About 80 percent of companies that completed IPOs this year are trading above their offering price, according to data compiled by Bloomberg. Eneres Co., an energy data service provider, has surged almost fivefold since listing. N Field Co., which provides nursing services, has climbed almost sevenfold.
ANAP Inc., an apparel and accessory retailer, surged 310 percent today after going untraded on its debut Nov. 19. M&A Capital Partners Co., a dealmaking advisory firm, and Media Do Co., which distributes electronic book content, were untraded on their debuts today, with buy orders outweighing sell orders in both cases, data compiled by Bloomberg show.
About 80 companies will go public in Japan next year, with even more slated for 2015, according to Keiji Kuramoto, an executive director at Nomura’s IPO department.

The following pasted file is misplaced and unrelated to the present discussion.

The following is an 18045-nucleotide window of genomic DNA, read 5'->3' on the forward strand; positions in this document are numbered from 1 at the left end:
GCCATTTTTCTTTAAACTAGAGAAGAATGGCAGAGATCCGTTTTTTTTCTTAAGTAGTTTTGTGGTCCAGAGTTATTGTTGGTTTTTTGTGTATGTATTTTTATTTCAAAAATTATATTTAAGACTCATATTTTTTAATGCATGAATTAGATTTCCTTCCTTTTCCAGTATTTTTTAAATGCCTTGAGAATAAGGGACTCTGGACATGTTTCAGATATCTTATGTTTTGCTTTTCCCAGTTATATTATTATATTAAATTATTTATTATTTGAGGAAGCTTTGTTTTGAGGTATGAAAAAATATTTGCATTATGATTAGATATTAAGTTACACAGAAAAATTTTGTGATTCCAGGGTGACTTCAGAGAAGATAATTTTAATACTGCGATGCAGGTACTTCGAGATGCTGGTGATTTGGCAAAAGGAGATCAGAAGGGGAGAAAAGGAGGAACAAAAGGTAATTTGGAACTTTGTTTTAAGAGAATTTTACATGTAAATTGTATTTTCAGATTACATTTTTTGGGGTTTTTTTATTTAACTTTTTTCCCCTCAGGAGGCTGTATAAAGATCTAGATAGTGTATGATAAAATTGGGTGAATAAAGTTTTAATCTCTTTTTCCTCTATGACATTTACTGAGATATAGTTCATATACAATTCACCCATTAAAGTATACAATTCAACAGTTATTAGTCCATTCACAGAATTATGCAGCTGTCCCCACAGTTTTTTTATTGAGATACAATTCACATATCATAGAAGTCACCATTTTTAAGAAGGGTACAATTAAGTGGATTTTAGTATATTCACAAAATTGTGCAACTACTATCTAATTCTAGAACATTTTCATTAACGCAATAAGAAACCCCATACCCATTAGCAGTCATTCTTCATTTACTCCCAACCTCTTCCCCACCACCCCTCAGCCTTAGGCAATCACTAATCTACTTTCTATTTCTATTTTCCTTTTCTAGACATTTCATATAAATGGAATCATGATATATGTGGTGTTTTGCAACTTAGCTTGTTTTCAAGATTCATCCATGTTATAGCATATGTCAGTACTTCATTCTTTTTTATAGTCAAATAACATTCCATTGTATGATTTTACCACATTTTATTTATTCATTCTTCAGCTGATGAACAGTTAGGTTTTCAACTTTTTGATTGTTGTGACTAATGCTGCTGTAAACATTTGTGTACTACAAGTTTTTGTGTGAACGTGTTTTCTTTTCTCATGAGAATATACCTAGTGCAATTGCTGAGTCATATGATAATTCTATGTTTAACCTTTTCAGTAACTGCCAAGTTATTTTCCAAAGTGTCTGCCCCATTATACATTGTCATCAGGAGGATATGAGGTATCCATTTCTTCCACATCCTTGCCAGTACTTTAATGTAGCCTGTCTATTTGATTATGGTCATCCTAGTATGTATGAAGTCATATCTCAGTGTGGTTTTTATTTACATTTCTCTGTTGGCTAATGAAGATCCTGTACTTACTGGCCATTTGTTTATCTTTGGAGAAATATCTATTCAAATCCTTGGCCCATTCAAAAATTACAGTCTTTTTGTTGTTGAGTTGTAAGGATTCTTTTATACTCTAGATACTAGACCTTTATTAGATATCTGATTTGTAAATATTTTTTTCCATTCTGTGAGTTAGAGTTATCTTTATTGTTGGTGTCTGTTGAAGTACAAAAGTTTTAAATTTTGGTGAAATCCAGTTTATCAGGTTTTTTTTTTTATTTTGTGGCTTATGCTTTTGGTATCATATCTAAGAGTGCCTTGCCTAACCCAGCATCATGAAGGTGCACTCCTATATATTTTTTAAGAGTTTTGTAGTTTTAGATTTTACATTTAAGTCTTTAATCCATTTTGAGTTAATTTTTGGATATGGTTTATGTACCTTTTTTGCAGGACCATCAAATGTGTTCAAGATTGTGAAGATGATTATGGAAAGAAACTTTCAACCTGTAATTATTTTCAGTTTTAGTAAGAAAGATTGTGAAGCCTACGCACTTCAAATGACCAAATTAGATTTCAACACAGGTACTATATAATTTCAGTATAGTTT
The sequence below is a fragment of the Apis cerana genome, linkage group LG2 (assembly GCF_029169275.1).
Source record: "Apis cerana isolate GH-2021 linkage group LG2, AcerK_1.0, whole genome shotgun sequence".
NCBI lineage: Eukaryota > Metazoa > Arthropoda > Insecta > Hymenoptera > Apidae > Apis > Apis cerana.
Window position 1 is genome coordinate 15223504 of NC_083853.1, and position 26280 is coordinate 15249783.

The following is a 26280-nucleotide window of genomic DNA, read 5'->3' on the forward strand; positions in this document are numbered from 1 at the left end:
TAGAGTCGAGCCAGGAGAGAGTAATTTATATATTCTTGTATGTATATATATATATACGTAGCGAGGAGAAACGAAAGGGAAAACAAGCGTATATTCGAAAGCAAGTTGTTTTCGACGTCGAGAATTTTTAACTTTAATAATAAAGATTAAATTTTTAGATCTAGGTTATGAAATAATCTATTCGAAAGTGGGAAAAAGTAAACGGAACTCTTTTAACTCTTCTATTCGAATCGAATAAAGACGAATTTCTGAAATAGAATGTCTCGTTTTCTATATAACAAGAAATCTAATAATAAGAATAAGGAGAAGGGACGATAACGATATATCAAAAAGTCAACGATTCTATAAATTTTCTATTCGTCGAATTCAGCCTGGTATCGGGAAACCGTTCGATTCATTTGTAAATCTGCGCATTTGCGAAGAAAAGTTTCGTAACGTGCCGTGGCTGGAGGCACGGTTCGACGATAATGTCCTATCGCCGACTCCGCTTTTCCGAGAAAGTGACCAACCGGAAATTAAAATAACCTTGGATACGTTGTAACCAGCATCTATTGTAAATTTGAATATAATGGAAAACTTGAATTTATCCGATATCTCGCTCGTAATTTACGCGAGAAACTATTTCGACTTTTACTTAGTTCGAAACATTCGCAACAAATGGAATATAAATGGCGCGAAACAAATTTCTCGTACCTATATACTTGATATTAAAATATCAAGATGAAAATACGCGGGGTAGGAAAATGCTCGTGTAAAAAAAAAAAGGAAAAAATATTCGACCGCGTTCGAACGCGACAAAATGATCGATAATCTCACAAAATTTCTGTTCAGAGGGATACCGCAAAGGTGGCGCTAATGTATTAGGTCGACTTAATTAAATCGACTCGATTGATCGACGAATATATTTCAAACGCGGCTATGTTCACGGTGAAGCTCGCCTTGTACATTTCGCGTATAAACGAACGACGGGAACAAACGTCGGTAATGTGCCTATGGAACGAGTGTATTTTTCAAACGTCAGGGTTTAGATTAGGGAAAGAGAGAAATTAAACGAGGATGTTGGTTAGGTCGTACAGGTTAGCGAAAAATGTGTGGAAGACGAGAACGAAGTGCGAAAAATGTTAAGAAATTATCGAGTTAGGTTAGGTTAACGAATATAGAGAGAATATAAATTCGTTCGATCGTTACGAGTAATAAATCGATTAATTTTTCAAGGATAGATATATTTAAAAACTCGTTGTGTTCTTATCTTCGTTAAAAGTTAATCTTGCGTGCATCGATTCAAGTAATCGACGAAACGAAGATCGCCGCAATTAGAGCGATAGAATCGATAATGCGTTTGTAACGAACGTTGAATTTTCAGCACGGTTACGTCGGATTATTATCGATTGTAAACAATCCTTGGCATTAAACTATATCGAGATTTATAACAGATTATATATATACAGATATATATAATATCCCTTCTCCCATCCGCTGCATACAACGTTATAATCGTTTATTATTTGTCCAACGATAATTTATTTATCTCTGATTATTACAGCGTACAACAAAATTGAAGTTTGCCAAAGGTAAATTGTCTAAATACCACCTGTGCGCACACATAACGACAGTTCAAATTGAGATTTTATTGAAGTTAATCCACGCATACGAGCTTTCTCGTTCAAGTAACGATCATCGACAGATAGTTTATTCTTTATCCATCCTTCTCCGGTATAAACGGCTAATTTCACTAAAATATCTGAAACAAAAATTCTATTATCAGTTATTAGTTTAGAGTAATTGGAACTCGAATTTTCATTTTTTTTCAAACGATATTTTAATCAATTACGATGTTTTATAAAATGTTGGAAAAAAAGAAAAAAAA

“We continue to hold IPO seminars in Tokyo, Osaka and Nagoya,” Kuramoto said. The number of companies applying to attend has risen about 10 percent to 20 percent from last year. “The reaction to the seminars is good.”
A total of 770 companies went public globally this year through October, according to data provided by the World Federation of Exchanges. In the U.S., 187 listed on the New York Stock Exchange or Nasdaq Stock Market, while there were 56 IPOs in Hong Kong and 84 in London, the data show.
Improving investor sentiment spurred Oisix Inc., which sells food online, to list after preparing since the fall of 2011, according to Chief Financial Officer Tetsuya Hasegawa. The company more than tripled on its trading debut in March, and it forecasts net income will climb 48 percent in the year ending March 2014.
“When we talked to potential investors before listing, the reaction was really good and we felt a tailwind from the market environment,” Hasegawa said. “Sentiment pretty much determines the supply of funds to startup companies and the current conditions gave us the final push we needed.”